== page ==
School of Life & Health Sciences and Aston Research Centre for Healthy Ageing, Aston University, Birmingham B4 7ET, UK.

Periodontal disease is a prevalent chronic inflammatory condition characterised by an aberrant host response to a pathogenic plaque biofilm resulting in local tissue damage and frustrated healing that can result in tooth loss. Cysteine proteases (gingipains) from the key periodontal pathogen Porphyromonas gingivalis have been implicated in periodontal disease pathogenesis by inhibiting inflammation resolution and are linked with systemic chronic inflammatory conditions such as rheumatoid arthritis. Efficient clearance of apoptotic cells is essential for the resolution of inflammation and tissue restoration. Here we sought to characterise the innate immune clearance of apoptotic cells and its modulation by gingipains. We examined the capacity of gingipain-treated macrophages to migrate towards and phagocytose apoptotic cells. Lysine gingipain treatment of macrophages impaired macrophage migration towards apoptotic neutrophils. Furthermore, lysine gingipain treatment reduced surface expression levels of CD14, a key macrophage receptor for apoptotic cells, which resulted in reduced macrophage interactions with apoptotic cells. Additionally, while apoptotic cells and their derived secretome were shown to inhibit TNF-α-induced expression by P. gingivalis lipopolysaccharide, we demonstrated that gingipain preparations induced a rapid inflammatory response in macrophages that was resistant to the anti-inflammatory effects of apoptotic cells or their secretome. Taken together, these data indicate that P. gingivalis may promote the chronic inflammation seen in periodontal disease patients by multiple mechanisms, including rapid, potent gingipain-mediated inflammation, coupled with receptor cleavage leading to defective clearance of apoptotic cells and reduced anti-inflammatory responses. Thus, gingipains represent a potential therapeutic target for intervention in the management of chronic periodontal disease.
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http://dx.doi.org/10.1038/cddis.2016.481DOI Listing
http://www.ncbi.nlm.nih.gov/pmc/articles/PMC5386511PMC
March 2017

Healthy ageing and depletion of intracellular glutathione influences T cell membrane thioredoxin-1 levels and cytokine secretion.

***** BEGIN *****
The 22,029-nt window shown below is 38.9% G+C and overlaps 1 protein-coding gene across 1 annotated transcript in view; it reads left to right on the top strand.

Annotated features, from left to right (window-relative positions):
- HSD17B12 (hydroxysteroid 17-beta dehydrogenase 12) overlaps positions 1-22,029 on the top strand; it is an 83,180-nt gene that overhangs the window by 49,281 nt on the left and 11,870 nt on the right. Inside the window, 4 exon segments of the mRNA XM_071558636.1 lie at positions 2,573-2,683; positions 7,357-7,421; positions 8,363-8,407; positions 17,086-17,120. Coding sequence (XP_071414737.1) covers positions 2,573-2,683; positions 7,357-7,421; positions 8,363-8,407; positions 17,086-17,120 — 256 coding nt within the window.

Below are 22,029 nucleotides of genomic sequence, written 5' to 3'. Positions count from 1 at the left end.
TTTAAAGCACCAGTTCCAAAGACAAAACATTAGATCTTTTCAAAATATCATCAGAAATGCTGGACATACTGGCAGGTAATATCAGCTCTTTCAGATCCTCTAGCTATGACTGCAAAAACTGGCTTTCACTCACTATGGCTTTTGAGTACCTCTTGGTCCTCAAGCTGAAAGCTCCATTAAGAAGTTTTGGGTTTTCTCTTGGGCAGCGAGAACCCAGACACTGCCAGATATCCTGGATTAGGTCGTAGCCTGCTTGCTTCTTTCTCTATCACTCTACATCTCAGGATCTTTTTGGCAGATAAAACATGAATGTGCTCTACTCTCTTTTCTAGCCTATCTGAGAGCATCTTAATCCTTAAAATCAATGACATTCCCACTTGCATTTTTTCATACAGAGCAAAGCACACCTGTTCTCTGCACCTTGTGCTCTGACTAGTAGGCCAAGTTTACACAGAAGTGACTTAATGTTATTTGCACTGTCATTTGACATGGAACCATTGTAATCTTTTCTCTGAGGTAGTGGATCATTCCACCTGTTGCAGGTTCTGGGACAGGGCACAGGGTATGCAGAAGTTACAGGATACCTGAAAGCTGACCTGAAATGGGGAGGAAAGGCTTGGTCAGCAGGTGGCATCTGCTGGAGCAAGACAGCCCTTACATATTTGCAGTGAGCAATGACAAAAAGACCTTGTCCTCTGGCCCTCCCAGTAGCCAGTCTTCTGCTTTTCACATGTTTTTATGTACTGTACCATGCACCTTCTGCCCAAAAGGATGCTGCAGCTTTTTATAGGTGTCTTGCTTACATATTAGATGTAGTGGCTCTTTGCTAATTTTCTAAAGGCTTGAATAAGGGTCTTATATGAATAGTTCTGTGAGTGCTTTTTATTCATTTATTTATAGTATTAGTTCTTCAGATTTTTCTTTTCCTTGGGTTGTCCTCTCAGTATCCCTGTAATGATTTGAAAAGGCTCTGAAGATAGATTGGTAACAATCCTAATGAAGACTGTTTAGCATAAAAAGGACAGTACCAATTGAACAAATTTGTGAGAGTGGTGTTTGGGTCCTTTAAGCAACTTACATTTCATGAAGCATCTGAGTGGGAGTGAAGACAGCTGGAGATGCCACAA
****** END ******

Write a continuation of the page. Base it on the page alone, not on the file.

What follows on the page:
Chem Cent J 2013 Sep 5;7(1):150. Epub 2013 Sep 5.

Life and Health Sciences, Aston University, Aston Triangle Birmingham B4 7ET, UK.

Background: During ageing an altered redox balance has been observed in both intracellular and extracellular compartments, primarily due to glutathione depletion and metabolic stress. Maintaining redox homeostasis is important for controlling proliferation and apoptosis in response to specific stimuli for a variety of cells. For T cells, the ability to generate specific response to antigen is dependent on the oxidation state of cell surface and cytoplasmic protein-thiols. Intracellular thiols are maintained in their reduced state by a network of redox regulating peptides, proteins and enzymes such as glutathione, thioredoxins and thioredoxin reductase. Here we have investigated whether any relationship exists between age and secreted or cell surface thioredoxin-1, intracellular glutathione concentration and T cell surface thioredoxin 1 (Trx-1) and how this is related to interleukin (IL)-2 production.

Results: Healthy older adults have reduced lymphocyte surface expression and lower circulating plasma Trx-1 concentrations. Using buthionine sulfoximine to deplete intracellular glutathione in Jurkat T cells we show that cell surface Trx-1 is lowered, secretion of Trx-1 is decreased and the response to the lectin phytohaemagglutinin measured as IL-2 production is also affected. These effects are recapitulated by another glutathione depleting agent, diethylmaleate.

Conclusion: Together these data suggest that a relationship exists between the intracellular redox compartment and Trx-1 proteins. Loss of lymphocyte surface Trx-1 may be a useful biomarker of healthy ageing.
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http://dx.doi.org/10.1186/1752-153X-7-150DOI Listing
http://www.ncbi.nlm.nih.gov/pmc/articles/PMC3766689PMC
September 2013